Relational databases are often the bread-and-butter of large-scale data storage, yet they are often poorly understood by Python programmers. Organizations even split programmers into SQL and front-end teams, each of which jealously guards its turf. These tutorials will take what you already know about Python programming, and advance into a new realm: SQL programming and database design.
The class will consist of six 25-minute lessons, each of which features a 10-minute lecture, 10 minutes of interesting exercises, and a 5-minute wrap-up in which the instructor recaps the exercises by giving his own answers. The focus will be on keeping things simple so that each building block is grasped clearly. The six lessons will be laid out something like this:
1. Tables, INSERT, and SELECT.
- Create a simple sqlite3 table with the DB-API interface provided by the Python Standard Library.
- Use INSERT to fill the table with data.
- Concatenate INSERT statements to increase the speed and reduce the number of database round-trips required during a bulk data load.
- Read back table rows with SELECT.
- Add dynamic expressions to the rows returned by SELECT.
- Quote values correct to avoid SQL injection attacks.
- Avoid “gotchya” differences between Python and SQL data types, with particular attention to Unicode, date-times, and the behavior of NULL verses None.
2. WHERE and the importance of being indexed.
- Run quick performance checks that demonstrate that WHERE usually requires the entire table to be read into memory and scanned.
- Add a simple index to shortcut specific WHERE clauses and return their results more quickly.
- Check whether an index is being used, and learn several reasons why apparently useful indexes get ignored by the database.
- Add aggregate indexes that yield performance increases for very specific WHERE clauses.
- Investigate how our data distrubtion — for example, whether a particular column has thousands of different values, or merely thousands of instances of a handful of values — can impact the wisdom and performance of various query plans.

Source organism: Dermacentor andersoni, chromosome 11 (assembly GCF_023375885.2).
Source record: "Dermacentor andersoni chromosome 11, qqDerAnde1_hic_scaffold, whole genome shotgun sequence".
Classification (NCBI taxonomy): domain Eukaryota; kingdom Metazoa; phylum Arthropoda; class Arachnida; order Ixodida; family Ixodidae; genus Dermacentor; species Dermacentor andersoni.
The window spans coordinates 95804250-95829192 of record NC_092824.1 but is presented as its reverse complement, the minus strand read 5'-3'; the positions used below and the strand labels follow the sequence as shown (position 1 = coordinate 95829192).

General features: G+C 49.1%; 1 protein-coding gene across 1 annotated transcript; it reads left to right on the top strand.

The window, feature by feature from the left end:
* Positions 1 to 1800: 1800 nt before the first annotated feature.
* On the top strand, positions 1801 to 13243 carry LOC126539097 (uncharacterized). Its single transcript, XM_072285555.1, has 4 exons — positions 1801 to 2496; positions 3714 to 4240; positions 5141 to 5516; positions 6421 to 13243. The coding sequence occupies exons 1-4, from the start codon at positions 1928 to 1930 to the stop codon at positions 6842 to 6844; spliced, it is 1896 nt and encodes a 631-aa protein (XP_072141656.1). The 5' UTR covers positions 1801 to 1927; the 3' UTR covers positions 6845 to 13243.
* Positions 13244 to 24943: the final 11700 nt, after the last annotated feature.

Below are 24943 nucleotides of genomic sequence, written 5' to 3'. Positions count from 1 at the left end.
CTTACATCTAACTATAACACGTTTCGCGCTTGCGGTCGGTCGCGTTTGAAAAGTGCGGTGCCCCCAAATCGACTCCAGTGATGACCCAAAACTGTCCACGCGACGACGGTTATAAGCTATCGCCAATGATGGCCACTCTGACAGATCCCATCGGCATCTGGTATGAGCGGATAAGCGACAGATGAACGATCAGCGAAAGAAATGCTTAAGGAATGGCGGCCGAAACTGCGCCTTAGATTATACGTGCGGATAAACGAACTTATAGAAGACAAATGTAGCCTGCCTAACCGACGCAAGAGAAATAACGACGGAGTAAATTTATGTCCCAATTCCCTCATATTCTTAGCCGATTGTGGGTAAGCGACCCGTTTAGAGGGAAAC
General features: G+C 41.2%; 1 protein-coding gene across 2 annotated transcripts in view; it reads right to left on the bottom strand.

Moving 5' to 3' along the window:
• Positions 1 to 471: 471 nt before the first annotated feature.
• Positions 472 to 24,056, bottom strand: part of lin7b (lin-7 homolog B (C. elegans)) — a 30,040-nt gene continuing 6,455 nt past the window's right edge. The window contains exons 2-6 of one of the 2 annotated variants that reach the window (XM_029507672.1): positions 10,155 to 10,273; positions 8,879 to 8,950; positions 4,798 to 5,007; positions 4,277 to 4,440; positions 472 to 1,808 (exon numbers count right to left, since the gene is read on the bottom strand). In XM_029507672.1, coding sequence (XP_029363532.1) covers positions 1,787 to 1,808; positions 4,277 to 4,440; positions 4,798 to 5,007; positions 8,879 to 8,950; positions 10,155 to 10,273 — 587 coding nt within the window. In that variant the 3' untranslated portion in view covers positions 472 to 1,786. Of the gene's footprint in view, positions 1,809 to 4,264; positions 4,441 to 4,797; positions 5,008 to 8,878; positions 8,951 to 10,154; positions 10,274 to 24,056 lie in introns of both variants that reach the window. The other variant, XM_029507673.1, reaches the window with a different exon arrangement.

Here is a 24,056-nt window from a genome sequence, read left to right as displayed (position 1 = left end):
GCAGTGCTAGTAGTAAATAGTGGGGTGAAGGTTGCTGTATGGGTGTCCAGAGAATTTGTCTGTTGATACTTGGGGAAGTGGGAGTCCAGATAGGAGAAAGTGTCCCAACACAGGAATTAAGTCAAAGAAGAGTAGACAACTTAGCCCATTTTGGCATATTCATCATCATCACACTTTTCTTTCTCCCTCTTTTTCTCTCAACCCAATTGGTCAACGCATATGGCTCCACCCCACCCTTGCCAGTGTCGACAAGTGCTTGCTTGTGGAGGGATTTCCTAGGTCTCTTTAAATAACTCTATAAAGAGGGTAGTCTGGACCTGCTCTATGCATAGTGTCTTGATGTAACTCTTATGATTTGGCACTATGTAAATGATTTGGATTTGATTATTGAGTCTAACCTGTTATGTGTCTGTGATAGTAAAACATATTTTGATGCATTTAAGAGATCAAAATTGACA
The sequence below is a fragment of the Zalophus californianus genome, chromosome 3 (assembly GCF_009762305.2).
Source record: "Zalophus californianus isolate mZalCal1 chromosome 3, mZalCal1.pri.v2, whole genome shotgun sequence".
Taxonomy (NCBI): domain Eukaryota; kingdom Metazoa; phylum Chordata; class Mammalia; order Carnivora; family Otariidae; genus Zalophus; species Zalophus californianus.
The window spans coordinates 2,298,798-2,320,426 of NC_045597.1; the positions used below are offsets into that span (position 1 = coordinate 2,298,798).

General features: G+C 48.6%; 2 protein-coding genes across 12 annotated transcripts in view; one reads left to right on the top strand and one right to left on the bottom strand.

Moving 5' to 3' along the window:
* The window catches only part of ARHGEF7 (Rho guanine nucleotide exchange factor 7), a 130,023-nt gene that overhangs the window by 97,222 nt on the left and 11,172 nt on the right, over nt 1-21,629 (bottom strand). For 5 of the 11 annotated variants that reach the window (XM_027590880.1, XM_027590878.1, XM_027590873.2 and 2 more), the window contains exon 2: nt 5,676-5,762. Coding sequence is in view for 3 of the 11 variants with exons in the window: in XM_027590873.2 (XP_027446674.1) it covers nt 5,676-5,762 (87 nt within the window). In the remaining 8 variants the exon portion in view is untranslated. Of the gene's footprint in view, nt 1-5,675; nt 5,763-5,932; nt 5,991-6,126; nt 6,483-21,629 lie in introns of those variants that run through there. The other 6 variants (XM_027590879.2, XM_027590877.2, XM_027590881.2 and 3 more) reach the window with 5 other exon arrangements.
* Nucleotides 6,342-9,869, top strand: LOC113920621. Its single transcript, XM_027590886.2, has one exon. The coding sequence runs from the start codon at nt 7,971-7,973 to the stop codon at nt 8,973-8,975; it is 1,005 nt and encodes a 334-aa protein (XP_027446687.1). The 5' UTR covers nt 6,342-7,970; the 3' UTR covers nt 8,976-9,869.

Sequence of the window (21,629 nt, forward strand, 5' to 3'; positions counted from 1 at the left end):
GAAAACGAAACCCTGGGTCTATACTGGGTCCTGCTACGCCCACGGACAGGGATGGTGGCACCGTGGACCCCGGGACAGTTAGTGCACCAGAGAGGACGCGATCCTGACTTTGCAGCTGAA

3. FOREIGN KEY and JOIN
- Use a foreign key to relate rows in one table with rows in another.
- Add JOIN clauses to a SELECT statement to assemble query-result rows that are built from pieces of several tables.
- Diagnose performance problems with JOIN by observing the cost of full N×M scans that compare every row from one table with every row from another.
- Think about the indexes that a query plan could take advantage of behind the scenes.
- Create indexes that let the database take shortcuts when doing common JOINs.
- Use ORDER BY to control the rows which are returned first by a given query.
- Combine OFFSET and LIMIT to return "paged" results suitable for displaying on a limited display, like a web page or GUI window
- Observe how indexes affect the performance of ORDER BY / LIMIT.
- Use GROUP BY to support aggregate operations such as sums, averages, maxima, and minima.
- Filter aggregate results with the HAVING clause.
The exercises will present small Python scripts that post-process data, and ask students to write the equivalent GROUP BY / HAVING expressions to remove the need for the Python post-processing.
5. Modifying tables.
- Write WHERE clauses for UPDATE and DELETE using the same patterns already learned for SELECT.
- Use transactions in combinations with UPDATE and DELETE to prevent inconsistent database states from becoming visible to other clients.
6. ORMs, Objects, and Tables.
- Create tables of objects using the SQLAlchemy declarative schema in combination with classes.
- Understand the main differences between SQLAlchemy and the Django ORM, including the idea of explicit saves versus a unit-of-work pattern.
- See how ORM query syntaxes mix down to SQL statements.
- Determine when an ORM will be helpful, versus when straight SQL might be a better solution for a particular problem.
Of course, mastery of these topics cannot be conveyed in a single three-hour course! The tutorial will have succeeded if students learn the main moving parts that are involved in a relationally-backed Python application, if they have gotten some practice with SQL and the kind of tasks that it seeks to simplify, and if they have a foundation upon which to build when they are next faced with writing or modifying Python code that interfaces with a SQL database.